Daylily Judging in the American Hemerocallis Society (AHS)


(written by an anonymous donor)

I will take a cursory cut at answering some questions about AHS judges. First there two major kinds of judges, the Exhibition (flower show) Judges and Garden (awards and honors) Judges. The former judges judge the horticultural division of a daylily show ( not the artistic - that is another matter ). The requirements that must be met to become either kind of judge are spelled out in the AHS judges handbook "Judging Daylilies". On to your questions:

1) What is a daylily judge's purpose? Is it to award the Stout and other awards to a daylily?

For the most part, that is the purpose of AHS Garden Judges.

2) How is it determined where a daylily will be judged? Meaning, are daylilies judged at shows, AHS display gardens, the hybridizer's garden, conventions, regional meetings, etc.?

The cultivar awards are mostly awarded by the Garden Judges. For these awards, like the Stout Medal, they are judged on ballots provided by the AHS and sent to the AHS Awards and Honors Chairman by a specified date each year. The Garden Judges are expected to visit lots of gardens, including those of hybridizers, to grow a representative sample of those up for awards, and to have undergone training. For more detail see "Judging Daylilies".

The cultivar awards not voted by the Garden Judges are voted as follows:

Lennington All-American AHS Board of Directors

Popularity Poll AHS Membership

David Hall Regional Regional AHS Membership

Presidents Cup AHS Membership attending the national convention

3) Does a hybridizer get an award, money, etc. if their DL is picked as the winner in garden/show judging?

As far as I know, the only cultivar award involving cash is $500 to the hybridizer for winning the Plouf Award. For Show Awards, the exhibitors get the prize money, if any. I have never seen the hybridizer receive any show award money except as an exhibitor. The amount of these awards is up to the Show Committee of each show and is published in the Show Schedule.

The exception is the AHS Achievement Medal. It is a show award that is paid for by the AHS. Regardless of who makes the entry in the show, it is the hybridizer who gets the award.

4) Are the results of judging posted by the AHS in the journal or somewhere else?

The cultivar awards are normally posted in the winter edition of The Journal, the AHS magazine publication. Most awards are presented at the annual AHS Convention. The major show awards and the regional popularity polls (the most popular in each region receives the David Hall Award for that region) are published in the spring AHS Journal.

5) Are judges paid to judge daylilies?

The Garden Judges are not paid. Show judges from afar are often reimbursed for mileage or room, depending on the show committee. Judging is for most of us a labor of love.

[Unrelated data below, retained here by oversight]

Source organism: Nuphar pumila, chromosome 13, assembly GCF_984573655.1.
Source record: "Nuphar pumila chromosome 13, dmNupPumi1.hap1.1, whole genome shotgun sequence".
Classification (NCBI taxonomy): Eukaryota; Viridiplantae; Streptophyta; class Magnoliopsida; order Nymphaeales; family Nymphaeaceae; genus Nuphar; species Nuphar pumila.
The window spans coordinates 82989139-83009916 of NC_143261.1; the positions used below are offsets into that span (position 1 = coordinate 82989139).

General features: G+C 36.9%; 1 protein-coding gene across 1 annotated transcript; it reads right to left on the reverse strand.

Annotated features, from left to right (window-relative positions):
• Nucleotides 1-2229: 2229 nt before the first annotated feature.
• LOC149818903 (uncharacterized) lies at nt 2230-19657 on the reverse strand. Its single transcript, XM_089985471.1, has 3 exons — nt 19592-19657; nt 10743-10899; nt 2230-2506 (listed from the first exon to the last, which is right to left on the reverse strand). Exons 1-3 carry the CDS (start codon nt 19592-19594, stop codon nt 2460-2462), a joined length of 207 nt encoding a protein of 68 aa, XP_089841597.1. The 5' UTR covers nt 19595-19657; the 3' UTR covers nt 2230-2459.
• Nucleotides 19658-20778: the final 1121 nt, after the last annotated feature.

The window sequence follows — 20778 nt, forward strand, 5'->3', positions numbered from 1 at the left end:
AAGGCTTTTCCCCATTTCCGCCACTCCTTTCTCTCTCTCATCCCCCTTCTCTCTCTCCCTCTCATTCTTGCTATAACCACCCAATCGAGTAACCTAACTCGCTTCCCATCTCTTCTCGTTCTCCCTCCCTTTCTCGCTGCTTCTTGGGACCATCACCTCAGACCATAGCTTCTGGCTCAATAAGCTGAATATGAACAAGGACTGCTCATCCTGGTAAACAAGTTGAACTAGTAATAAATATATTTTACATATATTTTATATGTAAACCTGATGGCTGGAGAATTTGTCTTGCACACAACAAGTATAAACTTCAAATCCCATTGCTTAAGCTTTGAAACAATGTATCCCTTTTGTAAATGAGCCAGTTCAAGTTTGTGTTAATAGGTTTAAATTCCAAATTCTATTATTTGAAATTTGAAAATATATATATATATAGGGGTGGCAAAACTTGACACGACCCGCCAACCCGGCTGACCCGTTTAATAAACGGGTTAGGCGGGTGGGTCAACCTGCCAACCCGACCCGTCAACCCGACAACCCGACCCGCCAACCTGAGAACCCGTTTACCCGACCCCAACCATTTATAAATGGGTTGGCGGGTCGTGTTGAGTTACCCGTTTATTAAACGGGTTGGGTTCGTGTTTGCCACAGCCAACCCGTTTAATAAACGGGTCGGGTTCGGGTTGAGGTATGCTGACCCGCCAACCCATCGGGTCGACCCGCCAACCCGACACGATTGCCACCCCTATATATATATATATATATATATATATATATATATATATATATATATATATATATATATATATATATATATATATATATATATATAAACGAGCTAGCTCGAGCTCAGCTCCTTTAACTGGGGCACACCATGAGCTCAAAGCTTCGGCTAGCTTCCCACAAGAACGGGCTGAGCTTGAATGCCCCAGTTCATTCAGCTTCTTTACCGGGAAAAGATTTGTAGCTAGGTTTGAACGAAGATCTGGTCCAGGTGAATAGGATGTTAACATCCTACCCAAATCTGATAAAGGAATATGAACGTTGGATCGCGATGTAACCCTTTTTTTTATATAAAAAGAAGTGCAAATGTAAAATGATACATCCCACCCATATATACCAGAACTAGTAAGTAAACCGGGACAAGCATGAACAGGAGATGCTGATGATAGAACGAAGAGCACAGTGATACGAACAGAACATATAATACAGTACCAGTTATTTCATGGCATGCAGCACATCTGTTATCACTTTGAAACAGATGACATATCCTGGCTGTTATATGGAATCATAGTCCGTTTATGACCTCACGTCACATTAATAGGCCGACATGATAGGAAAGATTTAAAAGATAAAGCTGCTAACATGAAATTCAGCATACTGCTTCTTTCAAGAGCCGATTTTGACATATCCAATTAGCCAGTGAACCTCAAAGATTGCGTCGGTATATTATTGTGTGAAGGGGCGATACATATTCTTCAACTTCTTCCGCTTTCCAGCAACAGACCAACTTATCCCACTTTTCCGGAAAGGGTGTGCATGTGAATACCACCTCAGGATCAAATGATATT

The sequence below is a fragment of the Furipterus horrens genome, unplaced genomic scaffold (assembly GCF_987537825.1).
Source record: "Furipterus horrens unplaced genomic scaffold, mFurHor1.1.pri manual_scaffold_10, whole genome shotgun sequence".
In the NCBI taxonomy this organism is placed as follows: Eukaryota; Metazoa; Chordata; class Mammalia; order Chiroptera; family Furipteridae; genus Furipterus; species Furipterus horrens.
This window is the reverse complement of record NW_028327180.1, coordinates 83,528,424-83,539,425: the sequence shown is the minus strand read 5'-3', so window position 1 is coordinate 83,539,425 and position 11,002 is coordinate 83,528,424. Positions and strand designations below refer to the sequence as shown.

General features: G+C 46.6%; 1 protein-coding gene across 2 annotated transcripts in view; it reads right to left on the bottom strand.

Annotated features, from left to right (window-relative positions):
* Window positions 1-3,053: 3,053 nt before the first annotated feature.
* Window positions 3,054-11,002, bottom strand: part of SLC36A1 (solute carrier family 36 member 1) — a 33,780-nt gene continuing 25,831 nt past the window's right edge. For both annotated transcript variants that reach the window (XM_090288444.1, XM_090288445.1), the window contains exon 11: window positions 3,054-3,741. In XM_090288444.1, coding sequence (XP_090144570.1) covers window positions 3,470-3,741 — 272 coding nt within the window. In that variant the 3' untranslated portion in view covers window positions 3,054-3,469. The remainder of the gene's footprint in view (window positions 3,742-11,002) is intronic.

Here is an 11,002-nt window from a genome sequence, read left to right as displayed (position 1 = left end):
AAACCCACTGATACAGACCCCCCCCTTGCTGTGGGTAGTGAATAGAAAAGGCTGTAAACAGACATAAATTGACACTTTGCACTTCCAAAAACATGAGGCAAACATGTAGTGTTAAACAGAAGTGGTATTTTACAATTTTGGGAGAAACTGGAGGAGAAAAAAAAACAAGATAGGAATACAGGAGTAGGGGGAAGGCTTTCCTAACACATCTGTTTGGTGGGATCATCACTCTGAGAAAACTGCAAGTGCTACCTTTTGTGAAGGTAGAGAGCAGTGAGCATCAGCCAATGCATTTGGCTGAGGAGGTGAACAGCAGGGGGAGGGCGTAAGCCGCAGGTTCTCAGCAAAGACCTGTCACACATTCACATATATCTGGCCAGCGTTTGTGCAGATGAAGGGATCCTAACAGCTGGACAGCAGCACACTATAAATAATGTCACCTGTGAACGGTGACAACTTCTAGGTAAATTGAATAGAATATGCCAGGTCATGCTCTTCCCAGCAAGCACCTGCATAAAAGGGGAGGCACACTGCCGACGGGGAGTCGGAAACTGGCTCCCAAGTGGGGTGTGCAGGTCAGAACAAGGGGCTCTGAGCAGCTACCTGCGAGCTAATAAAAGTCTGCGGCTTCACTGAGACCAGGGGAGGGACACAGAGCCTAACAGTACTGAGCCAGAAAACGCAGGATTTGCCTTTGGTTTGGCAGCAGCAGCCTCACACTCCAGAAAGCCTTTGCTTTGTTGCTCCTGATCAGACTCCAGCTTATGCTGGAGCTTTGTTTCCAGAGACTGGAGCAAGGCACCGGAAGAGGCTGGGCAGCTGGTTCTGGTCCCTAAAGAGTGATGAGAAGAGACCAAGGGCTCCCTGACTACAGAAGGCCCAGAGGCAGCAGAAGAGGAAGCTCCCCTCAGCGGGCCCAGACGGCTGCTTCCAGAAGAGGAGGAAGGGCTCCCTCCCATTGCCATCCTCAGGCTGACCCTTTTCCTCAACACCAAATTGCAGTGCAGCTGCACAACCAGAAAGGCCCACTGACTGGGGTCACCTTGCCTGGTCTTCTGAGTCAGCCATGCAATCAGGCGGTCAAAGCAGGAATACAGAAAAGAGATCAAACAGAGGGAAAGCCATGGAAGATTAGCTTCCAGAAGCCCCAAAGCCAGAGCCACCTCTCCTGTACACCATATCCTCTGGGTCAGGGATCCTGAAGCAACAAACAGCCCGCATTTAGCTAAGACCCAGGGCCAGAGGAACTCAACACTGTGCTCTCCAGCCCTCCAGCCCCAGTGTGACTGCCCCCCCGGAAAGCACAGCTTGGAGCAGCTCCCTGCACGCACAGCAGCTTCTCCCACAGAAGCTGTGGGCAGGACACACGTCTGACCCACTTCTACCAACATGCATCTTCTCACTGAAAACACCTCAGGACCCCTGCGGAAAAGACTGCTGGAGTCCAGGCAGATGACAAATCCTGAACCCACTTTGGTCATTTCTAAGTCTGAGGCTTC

6) How does one get to be a daylily judge?

I'm glad you asked! It is relatively easy. To be appointed a garden judge (and I paraphrase), you must:

* Have been an AHS member for 36 consecutive months.
* Have paid your dues by January 1.
* Visit lots of gardens, including those of hybridizers, and grow a representative sample of those up for awards.
* Have attended at least one of your regional meetings with tours.
* Be familiar with the contents of publication "Judging Daylilies."
* Attend at least one session each of Garden Judges Workshops 1 & 2.
* Fill out an application form and get it to your Regional President by December 1. Your Regional President passes it on to the AHS Garden Judges and Workshop Chairman by December 15. If the AHS Garden Judges and Workshop Committee thinks you meet requirements, you will be appointed unless your region's quota has already been filled.

There are 4 levels of show judge accreditation, student-in-training, junior, senior, and honorary (we will ignore this level).

To be accredited as a student-in-training (and again I paraphrase), you must:

1. Have been an AHS member for 2 years immediately prior to applying
2. Have paid your dues by January 1.
3. Have a keen interest and knowledge of daylilies.
4. Grow daylilies from at least 10 hybridizers.
5. Obtain and become familiar with "Judging Daylilies."
6. Attend the "Introductory Judges Training Clinic." (Clinic I)
7. Pass a written test on material covered in the clinic.

At this point you are not eligible to judge a daylily show.

To be accredited as a Junior Judge you must:

1. Wait a year as Judge-in-Training before taking Clinic II
2. Take Clinic II and pass a written test on it. (and do it within 3 years)
3. Pay AHS dues by January 1.

You now may judge a show.

To be accredited as a Senior Judge you must:

1. Judge twice as a Junior Judge at any combination of AHS daylily shows or Master Panels for an AHS clinic.

2. Do 2 of the following:

a. Exhibit at an AHS daylily show.

b. Serve on the Classification Committee for an AHS daylily show.

c. Serve as a clerk in the Horticulture On-Scape division of an AHS daylily show.

d. Be responsible for editing and producing the schedule for an AHS daylily show.

e. Chair or Co-Chair an AHS daylily show.

3. File an application form with proof that the above requirements have been met. This part is important, because no one else will do it for you. You should be gathering this evidence as you meet the requirements.

This may all sound like a real pain, but if you follow the steps carefully, (and pay your dues by January 1st) you will become a judge and can take part in the tremendous fun of judging shows.

If you enter daylilies in shows, it pays to have taken Clinics I & II just to find out what judges look for in winners.

For complete and up to date information, please visit the AHS website: AHS




picture of a judge